A Partnership in Learning by Doing: using research to engage policymakers to pave the way for electric car clubs in Oxfordshire

Dr Hannah Budnitz is a Research Associate in Urban Mobility in the Transport Studies Unit at the University of Oxford. Hannah used an Oxford Policy Engagement Network (OPEN) Seed Fund grant to work with policymakers towards demonstrating the success factors that might support electric car clubs and other electric car sharing models in towns and villages. 

electric cars chargingElectric car clubs and charging hubs
Car clubs would offer more Oxfordshire residents access to electric driving, whilst avoiding the high purchase costs of electric vehicles.

In the face of climate change and the urgent need to reduce emissions, the world needs a transformative shift towards sustainable transportation solutions. One of the key drivers of this change is the electrification of vehicles. However, in Oxfordshire, as in many regions, the transition to electric vehicles (EVs) faces a significant roadblock - lack of charging infrastructure.

In 2022, Oxfordshire County Council, in partnership with University researchers, service providers, community groups, and car park operators, worked to install 'park and charge' stations across the county, addressing the charging infrastructure issue head-on. These stations offered residents without off-street parking the opportunity to park for free overnight and charge their electric vehicles at competitive prices.

A Collaborative Approach: Electric Car Clubs and Charging Hubs

Recognizing the potential synergy between EV charging hubs and electric car clubs, the project's partners expanded their collaboration. Leveraging data from surveys, public engagement, and research, a trial was proposed to make sustainable transportation more accessible by offering EV car sharing through car club providers, making use of the ‘park and charge’ stations.

Annual membership surveys show that shared EVs could reduce car travel and offer an alternative to car ownership. The partners believe that the scaling up of various car-sharing models, particularly where public transport is less viable in the rural districts around Oxford City, can meet a broader range of policy objectives, from zero-carbon targets to social inclusion concerns. One of the aims of the project is to show that car clubs – especially those providing EVs - are commercially viable in more rural locations and as such can help achieve both transport and social inclusion policy goals.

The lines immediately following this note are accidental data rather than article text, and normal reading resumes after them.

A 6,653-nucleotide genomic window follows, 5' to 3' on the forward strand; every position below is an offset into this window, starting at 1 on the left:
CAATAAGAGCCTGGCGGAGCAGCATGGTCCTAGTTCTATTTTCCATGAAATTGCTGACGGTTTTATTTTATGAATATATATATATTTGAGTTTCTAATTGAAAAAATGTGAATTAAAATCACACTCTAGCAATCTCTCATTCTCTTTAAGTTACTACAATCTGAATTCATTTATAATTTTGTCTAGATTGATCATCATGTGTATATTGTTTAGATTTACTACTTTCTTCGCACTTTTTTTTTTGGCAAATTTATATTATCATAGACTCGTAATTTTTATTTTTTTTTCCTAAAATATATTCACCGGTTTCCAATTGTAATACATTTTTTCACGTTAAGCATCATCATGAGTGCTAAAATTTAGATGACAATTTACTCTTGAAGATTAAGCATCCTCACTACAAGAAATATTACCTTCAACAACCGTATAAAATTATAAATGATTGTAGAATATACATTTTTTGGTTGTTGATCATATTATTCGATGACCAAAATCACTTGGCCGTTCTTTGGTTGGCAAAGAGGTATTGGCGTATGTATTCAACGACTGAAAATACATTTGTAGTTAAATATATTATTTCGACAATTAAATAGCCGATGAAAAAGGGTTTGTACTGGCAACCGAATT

I applied for an OPEN Seed Fund to work with current partners to use an evaluation approach, identify the data necessary, and help make the case for future research and innovation in policy-making related to shared transport and its potential in smaller settlements. Our ultimate goal is to demonstrate the 'success factors' of EV car clubs or other EV-sharing models at locations like public charging hubs in smaller towns and villages, and their potential to reduce car ownership and use in more car-dependent communities. By focusing on such places, this approach not only takes a novel perspective, but also looks at ways in which both the switch to EVs and the scaling up of various car-sharing models can meet a broader range of policy objectives, from zero-carbon targets to social inclusion concerns.

Research and Expansion

A follow-up, research-led project, slated for spring 2024, aims to answer critical policy questions, such as the frequency of bookings and the number of unique users compared to city car clubs. Additionally, it will explore whether the duration of rentals is higher, as data suggests in areas with lower population density and higher vehicle ownership. The trial's success will determine whether these electric car clubs are viable in Oxfordshire’s market towns and villages and whether they achieve other policy goals.

The collaboration is not just about immediate results but also about creating an evaluation approach and expanding networks of potential partners. The ultimate goal is to showcase the success factors of EV car clubs and other EV-sharing models at public charging hubs in towns and villages. This initiative aligns with broader policy objectives, from achieving zero-carbon targets to addressing social inclusion concerns.

As the trial continues, we are learning by doing, striving to make EVs more accessible, and transforming the way we think about transportation.